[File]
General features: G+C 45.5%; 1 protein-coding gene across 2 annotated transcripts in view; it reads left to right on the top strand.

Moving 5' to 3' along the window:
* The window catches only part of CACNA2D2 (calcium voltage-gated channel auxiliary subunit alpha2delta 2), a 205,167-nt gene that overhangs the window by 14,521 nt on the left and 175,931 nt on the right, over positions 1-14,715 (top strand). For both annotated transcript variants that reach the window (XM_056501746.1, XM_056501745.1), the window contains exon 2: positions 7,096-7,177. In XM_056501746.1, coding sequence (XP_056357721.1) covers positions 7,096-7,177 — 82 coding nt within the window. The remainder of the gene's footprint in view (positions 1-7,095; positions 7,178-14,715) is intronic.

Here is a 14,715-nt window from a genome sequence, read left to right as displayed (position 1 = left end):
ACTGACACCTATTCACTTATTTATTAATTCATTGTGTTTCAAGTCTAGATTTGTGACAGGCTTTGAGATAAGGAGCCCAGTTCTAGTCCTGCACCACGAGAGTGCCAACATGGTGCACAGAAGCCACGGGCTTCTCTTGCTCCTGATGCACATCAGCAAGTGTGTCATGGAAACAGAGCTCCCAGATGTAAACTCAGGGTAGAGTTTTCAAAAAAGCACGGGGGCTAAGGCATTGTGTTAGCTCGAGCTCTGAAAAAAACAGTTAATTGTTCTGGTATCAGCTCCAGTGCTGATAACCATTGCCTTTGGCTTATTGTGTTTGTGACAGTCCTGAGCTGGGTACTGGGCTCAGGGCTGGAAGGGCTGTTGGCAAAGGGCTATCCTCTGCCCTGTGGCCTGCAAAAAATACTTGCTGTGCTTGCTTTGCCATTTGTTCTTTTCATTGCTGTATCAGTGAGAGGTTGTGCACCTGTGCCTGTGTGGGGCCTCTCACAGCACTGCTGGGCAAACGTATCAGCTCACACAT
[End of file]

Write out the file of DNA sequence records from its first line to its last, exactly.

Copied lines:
General features: G+C 45.5%; 1 protein-coding gene across 2 annotated transcripts in view; it reads left to right on the top strand.

Moving 5' to 3' along the window:
* The window catches only part of CACNA2D2 (calcium voltage-gated channel auxiliary subunit alpha2delta 2), a 205,167-nt gene that overhangs the window by 14,521 nt on the left and 175,931 nt on the right, over positions 1-14,715 (top strand). For both annotated transcript variants that reach the window (XM_056501746.1, XM_056501745.1), the window contains exon 2: positions 7,096-7,177. In XM_056501746.1, coding sequence (XP_056357721.1) covers positions 7,096-7,177 — 82 coding nt within the window. The remainder of the gene's footprint in view (positions 1-7,095; positions 7,178-14,715) is intronic.

Here is a 14,715-nt window from a genome sequence, read left to right as displayed (position 1 = left end):
ACTGACACCTATTCACTTATTTATTAATTCATTGTGTTTCAAGTCTAGATTTGTGACAGGCTTTGAGATAAGGAGCCCAGTTCTAGTCCTGCACCACGAGAGTGCCAACATGGTGCACAGAAGCCACGGGCTTCTCTTGCTCCTGATGCACATCAGCAAGTGTGTCATGGAAACAGAGCTCCCAGATGTAAACTCAGGGTAGAGTTTTCAAAAAAGCACGGGGGCTAAGGCATTGTGTTAGCTCGAGCTCTGAAAAAAACAGTTAATTGTTCTGGTATCAGCTCCAGTGCTGATAACCATTGCCTTTGGCTTATTGTGTTTGTGACAGTCCTGAGCTGGGTACTGGGCTCAGGGCTGGAAGGGCTGTTGGCAAAGGGCTATCCTCTGCCCTGTGGCCTGCAAAAAATACTTGCTGTGCTTGCTTTGCCATTTGTTCTTTTCATTGCTGTATCAGTGAGAGGTTGTGCACCTGTGCCTGTGTGGGGCCTCTCACAGCACTGCTGGGCAAACGTATCAGCTCACACAT